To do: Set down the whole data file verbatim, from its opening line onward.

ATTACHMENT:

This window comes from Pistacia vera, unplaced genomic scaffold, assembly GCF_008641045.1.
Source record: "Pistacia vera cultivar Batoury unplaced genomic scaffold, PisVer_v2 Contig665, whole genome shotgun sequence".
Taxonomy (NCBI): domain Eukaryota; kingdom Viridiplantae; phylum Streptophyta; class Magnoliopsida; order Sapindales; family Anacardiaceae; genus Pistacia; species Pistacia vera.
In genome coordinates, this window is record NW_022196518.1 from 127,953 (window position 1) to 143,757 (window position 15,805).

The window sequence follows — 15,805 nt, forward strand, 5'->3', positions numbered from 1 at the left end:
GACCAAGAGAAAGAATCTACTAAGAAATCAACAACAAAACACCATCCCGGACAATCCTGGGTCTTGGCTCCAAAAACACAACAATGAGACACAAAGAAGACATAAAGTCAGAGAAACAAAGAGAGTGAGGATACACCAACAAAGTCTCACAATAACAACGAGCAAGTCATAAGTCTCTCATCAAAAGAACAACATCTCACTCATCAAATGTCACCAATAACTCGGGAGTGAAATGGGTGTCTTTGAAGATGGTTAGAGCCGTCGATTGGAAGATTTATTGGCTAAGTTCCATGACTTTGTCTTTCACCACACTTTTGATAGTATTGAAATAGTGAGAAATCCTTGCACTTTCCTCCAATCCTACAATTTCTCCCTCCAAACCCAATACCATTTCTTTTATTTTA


This window comes from Pistacia vera, unplaced genomic scaffold, assembly GCF_008641045.1.
Source record: "Pistacia vera cultivar Batoury unplaced genomic scaffold, PisVer_v2 Contig665, whole genome shotgun sequence".
Taxonomy (NCBI): domain Eukaryota; kingdom Viridiplantae; phylum Streptophyta; class Magnoliopsida; order Sapindales; family Anacardiaceae; genus Pistacia; species Pistacia vera.
In genome coordinates, this window is record NW_022196518.1 from 127,953 (window position 1) to 143,757 (window position 15,805).

The window sequence follows — 15,805 nt, forward strand, 5'->3', positions numbered from 1 at the left end:
GACCAAGAGAAAGAATCTACTAAGAAATCAACAACAAAACACCATCCCGGACAATCCTGGGTCTTGGCTCCAAAAACACAACAATGAGACACAAAGAAGACATAAAGTCAGAGAAACAAAGAGAGTGAGGATACACCAACAAAGTCTCACAATAACAACGAGCAAGTCATAAGTCTCTCATCAAAAGAACAACATCTCACTCATCAAATGTCACCAATAACTCGGGAGTGAAATGGGTGTCTTTGAAGATGGTTAGAGCCGTCGATTGGAAGATTTATTGGCTAAGTTCCATGACTTTGTCTTTCACCACACTTTTGATAGTATTGAAATAGTGAGAAATCCTTGCACTTTCCTCCAATCCTACAATTTCTCCCTCCAAACCCAATACCATTTCTTTTATTTTA